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Early Season Trophies
By Ted Takasaki and Scott Richardson

Walleye fishermen after a trophy can’t snooze in springtime. The key is to be on one of the Great Lakes early in the year in time to catch huge females that every angler dreams about. Listen to walleye pro Jeff Taege while he describes a day he enjoyed with his father while pre-fishing for a Professional Walleye Trail event on Lake Erie; “It was two years ago. We were trolling crankbaits over 30 feet of water. The biting fish were 12 to 14 feet down. We got into them so thick, we couldn’t keep four boards in the water. Five or six were over 10.5 pounds, including one that weighed 13.9 pounds. That was a giant. It was my biggest fish ever.” “We had 40 fish all over 6.5 pounds that day. It was awesome and totally unbelievable.” Remember, this is a man who makes his living as a fishing guide and who competes in major tournaments. He’s seen a lot of good days on the water. But, the formula of spring plus the Great Lakes equals an experience to impress even the most seasoned of anglers. Great Lakes’ patterns early in the year play right into Taege’s strengths. The Rhinelander, Wisconsin man is known as a trolling expert. Trolling works best on the open-water walleyes that spawn on rock reefs in places like Lake Erie and Lake Michigan. The Great Lakes are expansive, and trolling allows him to cover more water faster in order to find the big females scattered off of spawning reefs where they wait to spawn at night or where they feed on suspended baitfish, like ciscoes, alewives and smelt, when spawning is done. “When you’re looking for trophy fish, you want to cover water fast,” Taege said. “You’re eliminating water and looking for those areas that hold big fish.” Trolling tactics also work to intercept big females that spawn in rivers which empty into the Great Lakes. The key to success on these lakes is to narrow your search.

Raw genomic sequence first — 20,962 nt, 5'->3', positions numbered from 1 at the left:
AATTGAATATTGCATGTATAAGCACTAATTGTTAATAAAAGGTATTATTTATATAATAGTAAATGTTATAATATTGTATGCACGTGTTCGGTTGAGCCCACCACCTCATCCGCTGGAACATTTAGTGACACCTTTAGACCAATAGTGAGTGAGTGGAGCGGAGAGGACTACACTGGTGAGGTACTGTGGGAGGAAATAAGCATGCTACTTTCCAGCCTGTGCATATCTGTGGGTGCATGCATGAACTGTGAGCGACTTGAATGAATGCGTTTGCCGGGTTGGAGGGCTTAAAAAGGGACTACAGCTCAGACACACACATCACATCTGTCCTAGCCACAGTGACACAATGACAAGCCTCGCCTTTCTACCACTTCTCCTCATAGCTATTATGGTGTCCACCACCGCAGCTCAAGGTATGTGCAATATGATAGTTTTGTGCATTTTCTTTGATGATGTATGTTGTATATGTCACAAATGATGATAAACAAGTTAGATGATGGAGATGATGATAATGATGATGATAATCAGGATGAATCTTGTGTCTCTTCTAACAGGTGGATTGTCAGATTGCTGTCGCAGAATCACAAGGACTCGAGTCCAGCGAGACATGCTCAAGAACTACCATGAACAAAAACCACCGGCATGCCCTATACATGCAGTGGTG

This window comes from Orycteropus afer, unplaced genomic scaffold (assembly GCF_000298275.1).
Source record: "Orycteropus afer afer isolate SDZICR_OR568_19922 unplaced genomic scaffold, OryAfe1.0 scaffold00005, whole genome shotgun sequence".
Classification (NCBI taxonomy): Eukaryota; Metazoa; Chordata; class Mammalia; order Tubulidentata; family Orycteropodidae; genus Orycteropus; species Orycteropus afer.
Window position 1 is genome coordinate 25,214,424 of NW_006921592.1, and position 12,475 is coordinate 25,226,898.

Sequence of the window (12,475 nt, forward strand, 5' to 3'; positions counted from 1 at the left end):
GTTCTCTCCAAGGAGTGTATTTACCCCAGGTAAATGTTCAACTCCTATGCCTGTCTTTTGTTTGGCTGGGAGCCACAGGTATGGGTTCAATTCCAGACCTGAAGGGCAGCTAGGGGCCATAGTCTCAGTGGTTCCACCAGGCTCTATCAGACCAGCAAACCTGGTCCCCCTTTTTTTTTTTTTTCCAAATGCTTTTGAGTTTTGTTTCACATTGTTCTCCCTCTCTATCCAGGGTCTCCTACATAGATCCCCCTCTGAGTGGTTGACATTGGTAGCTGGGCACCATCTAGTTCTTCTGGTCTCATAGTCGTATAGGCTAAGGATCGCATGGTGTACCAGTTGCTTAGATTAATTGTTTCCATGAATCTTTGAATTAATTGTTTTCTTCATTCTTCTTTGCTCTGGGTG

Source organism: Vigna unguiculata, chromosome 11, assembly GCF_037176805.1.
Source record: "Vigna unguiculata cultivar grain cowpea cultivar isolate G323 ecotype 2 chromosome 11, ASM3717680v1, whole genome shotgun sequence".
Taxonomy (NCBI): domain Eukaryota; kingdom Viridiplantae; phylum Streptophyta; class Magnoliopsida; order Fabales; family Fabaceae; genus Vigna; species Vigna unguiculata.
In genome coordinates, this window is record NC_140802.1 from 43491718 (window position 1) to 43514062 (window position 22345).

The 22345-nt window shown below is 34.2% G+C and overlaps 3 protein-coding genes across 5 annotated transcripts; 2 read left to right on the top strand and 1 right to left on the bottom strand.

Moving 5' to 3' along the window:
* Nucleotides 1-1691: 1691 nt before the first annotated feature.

Learn the spawning habits of the walleyes, and locate those areas, principally reefs, on maps. Males will be stacked on the reefs waiting for females to arrive. The places you’ll want to focus on are the deeper-water areas nearby where females stage before moving to the reefs and where they return afterward. Identify several likely spots. Walleyes are nomads. What you heard about their location yesterday may not mean a thing today. Plan to stay mobile. Once on the water, travel to each place you’ve pinpointed and look for bait fish on your sonar. Taege won’t wet a line until he sees some action on the screen. Then, and only then, he’ll put out lines. He starts with 8-foot telescoping St. Croix rods, which he says are perfect for rough seas and giant fish. Line counter reels are a must so you can duplicate success once you determine the action, profile, color and depth that works.

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Make sure you have exactly the same amount of line on each reel so the line counter measurements are the same from rod to rod. “Precision Trolling” gives dive curves for common lures based on the use of 10-pound line. Taege said stick with that diameter of line so the water resistance is the same as it was during tests for the book. You might get an estimate on how deep to run lures if you see large hooks that represent walleyes on the screen. Still, make sure you run other lures at different depths, including high in the water column where fish may be suspended too shallow to appear on your sonar. His favorite crankbait is the deep-diving Husky Jerk, especially if walleyes are keying on smelt or alewives. He likes the emerald shiner pattern or blue chrome or black chrome in clear water. He switches to firetiger or clown in stained water.